Tuesday, July 29, 2014
(NEWZIMBABWE) Resign, Mangoma tells Tsvangirai
by Gilbert Nyambabvu
THE war of attrition in the MDC-T has escalated a notch with deputy treasurer Elton Mangoma openly telling party leader Morgan Tsvangirai to resign and make way for a new leadership.
Mongama told NewZimbabwe.com Sunday that he presented his proposals to Tsvangirai last week at a meeting attended by the former premier, his deputy Thokozani Khupe and secretary general Tendai Biti. Tsvangirai has said he will see out his current five-year term which ends in 2016 and seek another mandate then.
But under Mangoma’s proposals, he should resign immediately and hand over power to Khupe pending an extraordinary congress that would choose a new leadership for the party.
“I normally give verbal advice to the party president but this time the issues were serious enough to be put in writing so that he could also take time to reflect on them. My understanding is that our discussions were extremely amicable and that the president will take time to reflect on my proposals,” Mangoma said in an interview Sunday.
NewZimbabwe.com understands that after the meeting between the four leaders, Mangoma’s document was discussed by the party’s standing committee and will now be put to national council which, according to Mangoma, can call an extraordinary congress by a majority vote.
Another party official close to the developments claimed that Tsvangirai had lost the top leadership with only Nelson Chamisa, Lovemore Moyo and Morgen Komichi still openly backing him.
“Only four people in the 11-member standing committee rejected Mangoma’s proposals during last week’s meeting. Tsvangirai lost the vote in the committee. The battle will now go to the national council,” said the official.
Mangoma dismissed as a fabrication weekend reports claiming the standing committee refused to call an extra-ordinary congress.
“That is not correct. Those stories were completely fabricated; the Standing Committee never refused to call an extraordinary congress,” he said.
“Equally, suggestions that we are urging Tsvangirai to resign because we are afraid congress will not support our call for leadership renewal are incorrect.
“We are ready for congress. But we are merely saying we do not want a person who has done so much for the party and the country to be subjected to the embarrassment of defeat in a leadership contest.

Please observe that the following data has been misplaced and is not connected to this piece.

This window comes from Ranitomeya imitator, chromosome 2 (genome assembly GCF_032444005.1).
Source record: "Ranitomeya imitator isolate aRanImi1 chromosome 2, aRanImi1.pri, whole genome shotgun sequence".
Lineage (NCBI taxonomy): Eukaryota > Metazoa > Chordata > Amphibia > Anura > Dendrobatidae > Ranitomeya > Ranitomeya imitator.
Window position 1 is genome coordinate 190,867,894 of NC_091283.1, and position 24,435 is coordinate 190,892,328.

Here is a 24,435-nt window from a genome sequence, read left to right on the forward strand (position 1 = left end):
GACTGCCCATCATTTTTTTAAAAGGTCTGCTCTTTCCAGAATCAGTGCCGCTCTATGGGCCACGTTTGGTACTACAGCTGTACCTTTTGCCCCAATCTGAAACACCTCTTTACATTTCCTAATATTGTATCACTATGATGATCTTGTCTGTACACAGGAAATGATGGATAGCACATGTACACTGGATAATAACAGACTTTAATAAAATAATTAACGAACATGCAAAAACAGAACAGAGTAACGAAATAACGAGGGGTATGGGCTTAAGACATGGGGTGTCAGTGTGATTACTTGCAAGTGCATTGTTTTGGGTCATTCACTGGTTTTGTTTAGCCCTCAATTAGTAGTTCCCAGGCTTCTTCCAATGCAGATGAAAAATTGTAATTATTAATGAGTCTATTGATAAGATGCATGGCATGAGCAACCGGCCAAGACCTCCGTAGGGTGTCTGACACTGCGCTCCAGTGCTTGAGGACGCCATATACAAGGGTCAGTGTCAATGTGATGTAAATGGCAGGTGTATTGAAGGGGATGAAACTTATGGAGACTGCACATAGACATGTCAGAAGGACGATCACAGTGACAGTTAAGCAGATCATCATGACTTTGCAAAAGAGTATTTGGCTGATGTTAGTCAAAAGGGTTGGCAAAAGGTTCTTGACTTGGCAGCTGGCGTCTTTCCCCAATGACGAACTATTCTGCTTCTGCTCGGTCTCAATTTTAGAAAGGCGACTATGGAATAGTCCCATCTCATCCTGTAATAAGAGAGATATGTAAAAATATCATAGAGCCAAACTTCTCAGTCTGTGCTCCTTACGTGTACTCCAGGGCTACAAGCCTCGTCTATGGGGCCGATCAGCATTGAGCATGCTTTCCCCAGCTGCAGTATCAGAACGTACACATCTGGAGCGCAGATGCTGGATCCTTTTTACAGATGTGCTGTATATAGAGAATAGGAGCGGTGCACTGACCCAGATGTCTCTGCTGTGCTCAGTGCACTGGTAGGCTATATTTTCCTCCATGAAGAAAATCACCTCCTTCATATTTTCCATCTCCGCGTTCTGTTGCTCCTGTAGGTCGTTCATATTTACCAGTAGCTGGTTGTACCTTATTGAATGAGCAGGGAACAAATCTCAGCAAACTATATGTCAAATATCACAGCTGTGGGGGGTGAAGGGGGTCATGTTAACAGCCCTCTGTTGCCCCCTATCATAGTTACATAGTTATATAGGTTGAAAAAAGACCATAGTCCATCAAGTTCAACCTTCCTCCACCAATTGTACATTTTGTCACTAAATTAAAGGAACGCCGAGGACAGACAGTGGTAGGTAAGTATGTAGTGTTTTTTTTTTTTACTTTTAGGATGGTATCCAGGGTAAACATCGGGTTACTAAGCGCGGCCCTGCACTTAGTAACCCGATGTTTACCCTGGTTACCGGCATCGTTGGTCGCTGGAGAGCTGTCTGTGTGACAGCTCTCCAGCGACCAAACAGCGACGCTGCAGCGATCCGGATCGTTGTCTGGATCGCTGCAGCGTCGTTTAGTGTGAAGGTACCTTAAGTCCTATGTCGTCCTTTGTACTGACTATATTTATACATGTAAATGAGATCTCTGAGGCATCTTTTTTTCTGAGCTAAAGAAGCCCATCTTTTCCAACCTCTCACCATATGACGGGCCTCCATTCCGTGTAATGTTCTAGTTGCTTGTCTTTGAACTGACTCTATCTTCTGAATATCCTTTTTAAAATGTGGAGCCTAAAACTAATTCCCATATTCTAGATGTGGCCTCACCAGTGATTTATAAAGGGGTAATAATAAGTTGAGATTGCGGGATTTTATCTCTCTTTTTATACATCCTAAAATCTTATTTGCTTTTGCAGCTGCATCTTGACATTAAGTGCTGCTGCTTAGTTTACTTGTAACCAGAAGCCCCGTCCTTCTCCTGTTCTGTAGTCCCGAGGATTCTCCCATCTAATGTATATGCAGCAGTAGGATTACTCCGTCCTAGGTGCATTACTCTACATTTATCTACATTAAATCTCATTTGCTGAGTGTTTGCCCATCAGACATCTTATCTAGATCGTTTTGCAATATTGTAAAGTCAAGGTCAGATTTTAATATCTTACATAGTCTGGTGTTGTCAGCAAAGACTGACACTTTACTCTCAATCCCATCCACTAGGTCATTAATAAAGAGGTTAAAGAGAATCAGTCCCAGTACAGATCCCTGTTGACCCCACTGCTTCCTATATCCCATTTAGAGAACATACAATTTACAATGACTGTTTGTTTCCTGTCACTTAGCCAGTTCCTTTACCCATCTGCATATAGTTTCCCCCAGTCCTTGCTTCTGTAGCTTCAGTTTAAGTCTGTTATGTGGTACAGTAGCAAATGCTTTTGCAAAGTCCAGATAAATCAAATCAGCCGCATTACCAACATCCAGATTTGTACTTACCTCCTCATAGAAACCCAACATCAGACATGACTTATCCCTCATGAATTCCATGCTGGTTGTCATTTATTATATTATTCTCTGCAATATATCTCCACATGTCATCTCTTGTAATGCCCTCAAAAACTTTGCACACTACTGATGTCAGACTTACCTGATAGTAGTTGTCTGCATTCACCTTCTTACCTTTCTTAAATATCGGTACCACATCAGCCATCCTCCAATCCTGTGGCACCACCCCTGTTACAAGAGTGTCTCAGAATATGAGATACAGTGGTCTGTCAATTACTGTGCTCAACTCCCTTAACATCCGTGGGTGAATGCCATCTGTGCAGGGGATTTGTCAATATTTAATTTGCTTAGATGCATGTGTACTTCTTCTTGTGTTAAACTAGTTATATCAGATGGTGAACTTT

“No one should be a leader for ever. We do not want to find ourselves with the same problems Zanu PF is facing over succession. There are many people in the MDC who are capable and an extraordinary congress will be decisive in that respect.”
However, a top Tsvangirai loyalist told us that there “are no extraordinary circumstances warranting an extraordinary congress except the extraordinary ambitions of those calling for one”.
“Unfortunately Mangoma is not reading the party’s constitution properly. Clearly his mind is clouded by his hunger for power,” said the official, asking not to be named.
“It’s not the national council which calls an extraordinary congress; it is actually the party’s district and provincial structures and, at the moment, there are no issues coming from there. The only extraordinary issues are those Mangoma is creating in his mind.”
Tsvangirai has since stated that he welcomes discussion of leadership renewal within the party but insists he cannot be asked to step down because of the party’s defeat in the July 31 elections which he claims were fraudulent.
But Mangoma said this was “not the first election which has been stolen”.
“We are not urging leadership change necessarily because of the last elections,” he said.
“Again this is not the only election which has been stolen. The problem is that the leader is looking backwards while we are looking ahead. We are saying is, what can we do to make sure that net next election is not stolen?
“We cannot wait for 2016 because the next election may not be in 2018; we could have new fresh elections before that and we party must be in a position to make sure that that vote is not stolen as well.”
His document proposes amending the party’s constitution to accommodate Tsvangirai so that he is not idle in retirement.
“I envisage amending the constitution to create the position of founding president,” he wrote.
“It (position) will give the effect that you will continue to be closely associated with the party and the people’s project, preserve your legacy as a democrat and a brave fighter against dictatorship and one-man-rule.
“This also enables establishing an institute for governance and social development, which the party will assist in fundraising for the establishment of the same.”
Asked if he was interested in taking over from Tsvangirai, Mangoma said he would serve in what ever role he was assigned by the party's members.